High court arguments did not shift public opinion on health reform
■ Half of respondents to a Kaiser poll were paying close attention to the Supreme Court’s March debate, boosting understanding of the law’s individual mandate.
Washington Americans remained just as divided over the national health system reform law in April as they were in March, even after the significant amount of attention paid to the U.S. Supreme Court’s consideration of the statute.
The latest health tracking poll from the Kaiser Family Foundation, released April 24, found that the late March hearings before the high court did not move the needle all that much when it came to public perception of the law. The percentage of respondents who said they had a favorable view of the law went from 41% in March to 42% in April, while the unfavorable figure went from 40% to 43%. As it has for the two years the law has been in effect, perception closely tracked the political views of the respondents.
Since the last Kaiser tracking poll was released in March, the percentage of respondents who said they were “very closely” or “fairly closely” following the health reform cases before the Supreme Court jumped 13 percentage points to 50%. Americans’ knowledge of the central focus of the cases — the requirement that individuals obtain health insurance starting in 2014 or pay a penalty — increased 10 percentage points to 74%.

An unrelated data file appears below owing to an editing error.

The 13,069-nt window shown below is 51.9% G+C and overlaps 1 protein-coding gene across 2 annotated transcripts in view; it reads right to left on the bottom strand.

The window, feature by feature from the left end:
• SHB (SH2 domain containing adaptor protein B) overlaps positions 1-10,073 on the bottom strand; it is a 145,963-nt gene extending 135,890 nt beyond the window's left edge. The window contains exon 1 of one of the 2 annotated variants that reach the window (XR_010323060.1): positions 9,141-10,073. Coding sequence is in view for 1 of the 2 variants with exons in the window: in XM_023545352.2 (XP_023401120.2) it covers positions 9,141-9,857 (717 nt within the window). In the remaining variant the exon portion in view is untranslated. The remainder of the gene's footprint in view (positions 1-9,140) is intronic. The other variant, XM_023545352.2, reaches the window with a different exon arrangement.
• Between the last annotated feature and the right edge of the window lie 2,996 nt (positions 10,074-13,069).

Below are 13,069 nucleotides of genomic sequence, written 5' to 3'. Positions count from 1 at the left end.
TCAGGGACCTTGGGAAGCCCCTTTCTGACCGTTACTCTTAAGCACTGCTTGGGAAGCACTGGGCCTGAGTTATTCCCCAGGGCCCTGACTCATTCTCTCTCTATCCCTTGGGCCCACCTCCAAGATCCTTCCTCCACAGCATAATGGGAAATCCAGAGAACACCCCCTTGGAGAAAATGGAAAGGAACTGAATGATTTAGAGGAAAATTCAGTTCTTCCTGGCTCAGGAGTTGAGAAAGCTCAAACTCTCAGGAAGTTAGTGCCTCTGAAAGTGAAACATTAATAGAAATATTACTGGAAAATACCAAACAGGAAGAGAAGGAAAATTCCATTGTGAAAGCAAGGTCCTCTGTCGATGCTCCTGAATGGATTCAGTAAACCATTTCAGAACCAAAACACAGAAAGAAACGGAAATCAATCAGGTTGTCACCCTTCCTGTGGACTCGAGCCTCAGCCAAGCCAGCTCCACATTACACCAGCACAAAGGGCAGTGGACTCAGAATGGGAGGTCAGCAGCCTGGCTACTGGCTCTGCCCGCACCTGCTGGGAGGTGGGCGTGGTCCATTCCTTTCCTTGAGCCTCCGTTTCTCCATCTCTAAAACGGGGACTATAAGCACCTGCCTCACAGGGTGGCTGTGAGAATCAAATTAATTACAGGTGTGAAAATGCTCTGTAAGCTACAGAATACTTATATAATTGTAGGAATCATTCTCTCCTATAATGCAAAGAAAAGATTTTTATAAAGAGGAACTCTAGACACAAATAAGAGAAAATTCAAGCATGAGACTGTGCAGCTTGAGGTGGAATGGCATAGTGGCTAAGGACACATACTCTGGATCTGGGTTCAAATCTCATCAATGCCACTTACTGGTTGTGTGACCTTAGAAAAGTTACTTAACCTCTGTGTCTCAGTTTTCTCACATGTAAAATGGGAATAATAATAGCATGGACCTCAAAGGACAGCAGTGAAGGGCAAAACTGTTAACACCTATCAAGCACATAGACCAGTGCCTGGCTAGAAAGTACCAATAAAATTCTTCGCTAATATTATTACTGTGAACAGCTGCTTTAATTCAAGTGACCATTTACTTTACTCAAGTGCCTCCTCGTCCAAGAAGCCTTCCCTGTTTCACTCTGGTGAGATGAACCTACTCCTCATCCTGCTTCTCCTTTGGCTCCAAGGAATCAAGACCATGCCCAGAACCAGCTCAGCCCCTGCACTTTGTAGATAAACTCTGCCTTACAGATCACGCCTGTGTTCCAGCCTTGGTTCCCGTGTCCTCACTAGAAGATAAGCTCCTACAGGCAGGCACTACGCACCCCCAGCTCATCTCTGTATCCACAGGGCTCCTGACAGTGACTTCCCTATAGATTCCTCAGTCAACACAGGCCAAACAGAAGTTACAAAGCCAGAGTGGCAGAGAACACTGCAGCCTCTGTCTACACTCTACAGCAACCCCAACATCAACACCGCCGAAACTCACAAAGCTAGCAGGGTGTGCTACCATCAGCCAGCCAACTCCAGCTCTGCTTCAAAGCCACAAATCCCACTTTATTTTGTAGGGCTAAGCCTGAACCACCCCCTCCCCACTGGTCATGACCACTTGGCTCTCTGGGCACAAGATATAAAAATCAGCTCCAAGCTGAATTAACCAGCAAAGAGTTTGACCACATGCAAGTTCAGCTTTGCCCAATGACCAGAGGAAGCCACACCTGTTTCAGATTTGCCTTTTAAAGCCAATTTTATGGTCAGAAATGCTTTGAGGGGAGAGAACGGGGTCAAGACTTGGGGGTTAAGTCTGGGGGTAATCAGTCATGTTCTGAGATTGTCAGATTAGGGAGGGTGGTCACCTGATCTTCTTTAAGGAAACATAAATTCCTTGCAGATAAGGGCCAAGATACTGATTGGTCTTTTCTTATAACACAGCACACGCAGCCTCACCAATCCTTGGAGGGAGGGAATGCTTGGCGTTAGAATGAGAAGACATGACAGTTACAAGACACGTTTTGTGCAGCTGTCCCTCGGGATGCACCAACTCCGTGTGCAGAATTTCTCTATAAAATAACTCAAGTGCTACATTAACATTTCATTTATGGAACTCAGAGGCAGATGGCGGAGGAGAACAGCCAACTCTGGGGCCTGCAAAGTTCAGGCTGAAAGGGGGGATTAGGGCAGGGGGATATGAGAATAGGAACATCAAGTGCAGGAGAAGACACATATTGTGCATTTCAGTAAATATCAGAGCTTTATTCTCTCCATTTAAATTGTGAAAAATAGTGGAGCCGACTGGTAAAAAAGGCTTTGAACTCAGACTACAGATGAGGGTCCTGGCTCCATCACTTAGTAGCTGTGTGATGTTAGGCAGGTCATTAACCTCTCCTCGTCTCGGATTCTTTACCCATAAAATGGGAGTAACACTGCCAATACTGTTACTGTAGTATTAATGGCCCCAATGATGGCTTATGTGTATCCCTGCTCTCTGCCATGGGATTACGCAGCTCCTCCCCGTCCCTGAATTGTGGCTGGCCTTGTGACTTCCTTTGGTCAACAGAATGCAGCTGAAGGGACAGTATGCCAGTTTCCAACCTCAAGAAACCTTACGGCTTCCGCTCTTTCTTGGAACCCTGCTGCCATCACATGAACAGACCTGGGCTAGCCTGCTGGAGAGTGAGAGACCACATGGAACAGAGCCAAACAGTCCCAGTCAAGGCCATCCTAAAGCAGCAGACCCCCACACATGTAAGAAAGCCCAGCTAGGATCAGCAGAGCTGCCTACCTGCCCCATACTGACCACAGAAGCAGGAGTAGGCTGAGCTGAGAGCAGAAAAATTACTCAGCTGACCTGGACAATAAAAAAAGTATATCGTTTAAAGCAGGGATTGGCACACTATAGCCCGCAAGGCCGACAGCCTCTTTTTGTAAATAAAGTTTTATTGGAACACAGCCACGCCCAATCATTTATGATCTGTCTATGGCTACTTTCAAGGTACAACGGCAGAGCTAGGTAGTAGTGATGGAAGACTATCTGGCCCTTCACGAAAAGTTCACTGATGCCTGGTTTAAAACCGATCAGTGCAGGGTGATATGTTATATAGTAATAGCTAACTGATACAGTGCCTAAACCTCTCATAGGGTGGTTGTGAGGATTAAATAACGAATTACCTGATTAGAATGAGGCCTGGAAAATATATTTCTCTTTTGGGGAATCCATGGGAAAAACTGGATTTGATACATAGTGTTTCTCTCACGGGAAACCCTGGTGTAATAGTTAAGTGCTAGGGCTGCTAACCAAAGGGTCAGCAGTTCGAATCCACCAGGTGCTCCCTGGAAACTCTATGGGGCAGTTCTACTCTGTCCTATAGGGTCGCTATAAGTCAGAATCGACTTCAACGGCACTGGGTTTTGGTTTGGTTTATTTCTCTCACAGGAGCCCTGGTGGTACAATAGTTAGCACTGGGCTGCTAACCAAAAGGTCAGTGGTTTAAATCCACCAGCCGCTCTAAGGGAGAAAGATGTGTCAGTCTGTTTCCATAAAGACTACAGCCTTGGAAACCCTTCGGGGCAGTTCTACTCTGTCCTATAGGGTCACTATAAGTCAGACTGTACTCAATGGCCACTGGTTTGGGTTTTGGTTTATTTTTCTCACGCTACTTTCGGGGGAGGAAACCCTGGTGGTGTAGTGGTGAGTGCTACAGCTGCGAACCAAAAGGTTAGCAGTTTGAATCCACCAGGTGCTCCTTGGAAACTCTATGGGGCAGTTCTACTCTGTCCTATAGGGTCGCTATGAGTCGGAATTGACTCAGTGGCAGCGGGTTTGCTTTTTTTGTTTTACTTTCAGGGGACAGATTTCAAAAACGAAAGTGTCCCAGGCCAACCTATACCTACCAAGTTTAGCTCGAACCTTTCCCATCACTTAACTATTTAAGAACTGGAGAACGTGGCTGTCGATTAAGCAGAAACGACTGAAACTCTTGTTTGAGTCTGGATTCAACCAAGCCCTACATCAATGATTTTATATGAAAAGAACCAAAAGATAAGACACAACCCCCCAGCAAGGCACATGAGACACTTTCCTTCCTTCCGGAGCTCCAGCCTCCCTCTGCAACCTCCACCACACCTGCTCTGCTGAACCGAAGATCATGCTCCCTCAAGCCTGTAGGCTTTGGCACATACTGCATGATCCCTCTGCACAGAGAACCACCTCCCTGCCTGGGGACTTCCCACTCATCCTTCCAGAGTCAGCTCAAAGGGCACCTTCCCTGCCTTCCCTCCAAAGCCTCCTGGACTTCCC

The individual mandate remains unpopular with the public. Seven out of 10 respondents said they have an unfavorable view of the provision, and just over half want to see the Supreme Court invalidate it on constitutional grounds.
Republicans’ confidence in the court has nearly doubled since March, when several conservative justices in their questioning appeared skeptical that the federal government had the power to mandate the purchase of health insurance. Republicans are more likely now to believe that the justices will decide the health reform case based on their analysis and interpretation of the law, whereas in March they were more likely to believe that the justice’s political leanings would determine the outcome.
The tracking poll is available online (link).